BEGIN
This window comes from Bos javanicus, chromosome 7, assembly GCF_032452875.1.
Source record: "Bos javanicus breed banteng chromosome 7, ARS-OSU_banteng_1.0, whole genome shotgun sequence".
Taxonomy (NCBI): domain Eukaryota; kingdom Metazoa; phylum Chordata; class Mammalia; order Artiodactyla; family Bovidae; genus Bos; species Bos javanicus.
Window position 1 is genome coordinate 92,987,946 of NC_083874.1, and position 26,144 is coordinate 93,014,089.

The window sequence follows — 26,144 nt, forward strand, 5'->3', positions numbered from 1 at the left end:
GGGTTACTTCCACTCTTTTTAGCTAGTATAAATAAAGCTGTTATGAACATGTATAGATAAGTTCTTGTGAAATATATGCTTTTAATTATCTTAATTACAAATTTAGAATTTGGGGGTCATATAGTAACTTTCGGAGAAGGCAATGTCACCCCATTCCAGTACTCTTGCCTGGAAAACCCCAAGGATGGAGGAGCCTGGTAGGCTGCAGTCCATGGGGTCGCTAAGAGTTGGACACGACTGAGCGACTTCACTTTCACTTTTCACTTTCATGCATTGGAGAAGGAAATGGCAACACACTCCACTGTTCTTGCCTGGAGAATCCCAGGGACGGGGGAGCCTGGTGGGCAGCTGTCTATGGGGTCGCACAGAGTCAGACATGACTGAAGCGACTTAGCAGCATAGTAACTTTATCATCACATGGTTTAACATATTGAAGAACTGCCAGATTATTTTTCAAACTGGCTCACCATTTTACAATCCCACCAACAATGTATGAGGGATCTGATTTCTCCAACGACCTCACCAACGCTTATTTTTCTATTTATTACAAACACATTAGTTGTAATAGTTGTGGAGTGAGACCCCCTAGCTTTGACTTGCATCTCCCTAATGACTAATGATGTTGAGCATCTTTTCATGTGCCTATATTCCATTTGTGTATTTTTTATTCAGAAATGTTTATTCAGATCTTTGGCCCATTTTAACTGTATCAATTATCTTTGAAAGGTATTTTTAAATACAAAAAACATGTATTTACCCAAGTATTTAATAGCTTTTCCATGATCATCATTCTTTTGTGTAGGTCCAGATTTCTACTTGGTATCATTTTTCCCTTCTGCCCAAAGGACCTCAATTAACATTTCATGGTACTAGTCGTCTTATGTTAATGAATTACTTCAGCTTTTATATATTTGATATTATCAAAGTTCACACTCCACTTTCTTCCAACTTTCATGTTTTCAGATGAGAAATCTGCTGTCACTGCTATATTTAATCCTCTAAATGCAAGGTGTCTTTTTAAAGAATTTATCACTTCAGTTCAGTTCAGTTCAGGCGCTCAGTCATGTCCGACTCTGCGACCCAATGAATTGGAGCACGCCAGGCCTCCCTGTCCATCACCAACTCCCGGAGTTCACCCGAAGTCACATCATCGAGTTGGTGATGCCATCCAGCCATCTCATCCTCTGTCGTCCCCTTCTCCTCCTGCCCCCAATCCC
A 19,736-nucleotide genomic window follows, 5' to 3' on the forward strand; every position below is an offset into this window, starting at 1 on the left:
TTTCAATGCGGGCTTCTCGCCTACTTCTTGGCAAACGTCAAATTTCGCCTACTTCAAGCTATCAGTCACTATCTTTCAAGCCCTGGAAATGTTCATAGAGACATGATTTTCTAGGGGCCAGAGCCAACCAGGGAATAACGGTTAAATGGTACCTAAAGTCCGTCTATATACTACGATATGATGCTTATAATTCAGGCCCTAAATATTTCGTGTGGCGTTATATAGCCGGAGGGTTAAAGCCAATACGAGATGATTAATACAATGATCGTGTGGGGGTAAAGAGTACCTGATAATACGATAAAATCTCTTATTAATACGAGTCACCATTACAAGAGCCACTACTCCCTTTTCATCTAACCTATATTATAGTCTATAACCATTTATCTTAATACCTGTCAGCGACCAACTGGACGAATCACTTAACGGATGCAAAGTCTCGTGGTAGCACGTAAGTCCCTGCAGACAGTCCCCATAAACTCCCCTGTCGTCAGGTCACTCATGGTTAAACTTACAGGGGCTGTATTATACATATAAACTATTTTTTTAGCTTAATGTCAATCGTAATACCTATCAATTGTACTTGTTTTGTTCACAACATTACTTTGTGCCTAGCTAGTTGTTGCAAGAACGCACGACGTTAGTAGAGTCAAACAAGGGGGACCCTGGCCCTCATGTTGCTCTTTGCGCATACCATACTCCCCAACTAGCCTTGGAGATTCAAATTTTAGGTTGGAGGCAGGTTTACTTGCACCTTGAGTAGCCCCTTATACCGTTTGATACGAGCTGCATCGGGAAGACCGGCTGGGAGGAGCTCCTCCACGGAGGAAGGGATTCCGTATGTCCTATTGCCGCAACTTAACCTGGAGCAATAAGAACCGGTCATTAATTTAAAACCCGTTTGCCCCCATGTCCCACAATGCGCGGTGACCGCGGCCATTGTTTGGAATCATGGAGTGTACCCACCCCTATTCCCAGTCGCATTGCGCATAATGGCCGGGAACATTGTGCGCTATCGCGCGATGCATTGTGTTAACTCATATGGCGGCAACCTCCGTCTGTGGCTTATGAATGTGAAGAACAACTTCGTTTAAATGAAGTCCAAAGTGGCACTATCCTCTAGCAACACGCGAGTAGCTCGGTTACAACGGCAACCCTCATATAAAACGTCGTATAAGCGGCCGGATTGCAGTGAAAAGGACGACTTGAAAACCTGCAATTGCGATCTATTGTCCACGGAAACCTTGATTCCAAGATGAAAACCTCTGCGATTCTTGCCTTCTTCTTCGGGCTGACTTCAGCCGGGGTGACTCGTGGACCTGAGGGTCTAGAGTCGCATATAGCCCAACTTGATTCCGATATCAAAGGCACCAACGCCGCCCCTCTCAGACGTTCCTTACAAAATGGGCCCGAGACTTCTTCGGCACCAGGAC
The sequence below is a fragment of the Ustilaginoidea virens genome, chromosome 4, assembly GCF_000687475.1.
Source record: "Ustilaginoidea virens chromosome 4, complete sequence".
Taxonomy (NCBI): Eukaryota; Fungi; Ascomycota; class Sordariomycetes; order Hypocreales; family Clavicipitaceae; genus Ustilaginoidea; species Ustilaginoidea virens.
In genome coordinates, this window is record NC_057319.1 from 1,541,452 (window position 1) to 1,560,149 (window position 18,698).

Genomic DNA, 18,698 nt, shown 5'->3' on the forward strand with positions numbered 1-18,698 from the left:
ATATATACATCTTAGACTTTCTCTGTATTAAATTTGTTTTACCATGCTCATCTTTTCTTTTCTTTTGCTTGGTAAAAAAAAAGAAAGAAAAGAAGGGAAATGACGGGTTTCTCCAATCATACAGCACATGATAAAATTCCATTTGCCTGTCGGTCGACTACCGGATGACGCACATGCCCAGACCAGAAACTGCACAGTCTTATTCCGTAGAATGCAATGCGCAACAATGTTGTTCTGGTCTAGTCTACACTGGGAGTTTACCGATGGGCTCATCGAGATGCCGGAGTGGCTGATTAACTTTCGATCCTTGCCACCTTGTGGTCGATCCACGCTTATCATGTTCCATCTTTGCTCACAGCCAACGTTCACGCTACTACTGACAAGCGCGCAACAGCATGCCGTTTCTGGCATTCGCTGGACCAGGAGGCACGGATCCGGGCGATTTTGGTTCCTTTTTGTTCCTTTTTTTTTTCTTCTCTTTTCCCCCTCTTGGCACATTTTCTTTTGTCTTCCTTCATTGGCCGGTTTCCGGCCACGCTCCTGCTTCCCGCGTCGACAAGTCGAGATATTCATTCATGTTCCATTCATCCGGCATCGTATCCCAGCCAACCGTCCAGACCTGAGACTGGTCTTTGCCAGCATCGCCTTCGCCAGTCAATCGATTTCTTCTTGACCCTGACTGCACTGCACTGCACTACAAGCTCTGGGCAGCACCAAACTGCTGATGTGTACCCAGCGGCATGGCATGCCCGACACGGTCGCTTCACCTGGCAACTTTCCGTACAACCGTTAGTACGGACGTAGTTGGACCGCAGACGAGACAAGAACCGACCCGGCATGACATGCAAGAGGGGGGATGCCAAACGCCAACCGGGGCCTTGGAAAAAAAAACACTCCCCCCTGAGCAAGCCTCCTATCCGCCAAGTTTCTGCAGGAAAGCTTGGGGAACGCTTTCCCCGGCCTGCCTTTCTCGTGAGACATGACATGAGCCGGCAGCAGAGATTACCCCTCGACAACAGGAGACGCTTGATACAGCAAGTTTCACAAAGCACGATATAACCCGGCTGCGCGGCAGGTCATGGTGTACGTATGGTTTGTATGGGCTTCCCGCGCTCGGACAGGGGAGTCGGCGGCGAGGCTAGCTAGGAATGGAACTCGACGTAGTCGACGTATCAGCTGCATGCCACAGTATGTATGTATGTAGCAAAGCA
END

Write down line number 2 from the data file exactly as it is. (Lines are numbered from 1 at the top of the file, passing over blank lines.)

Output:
Source record: "Bos javanicus breed banteng chromosome 7, ARS-OSU_banteng_1.0, whole genome shotgun sequence".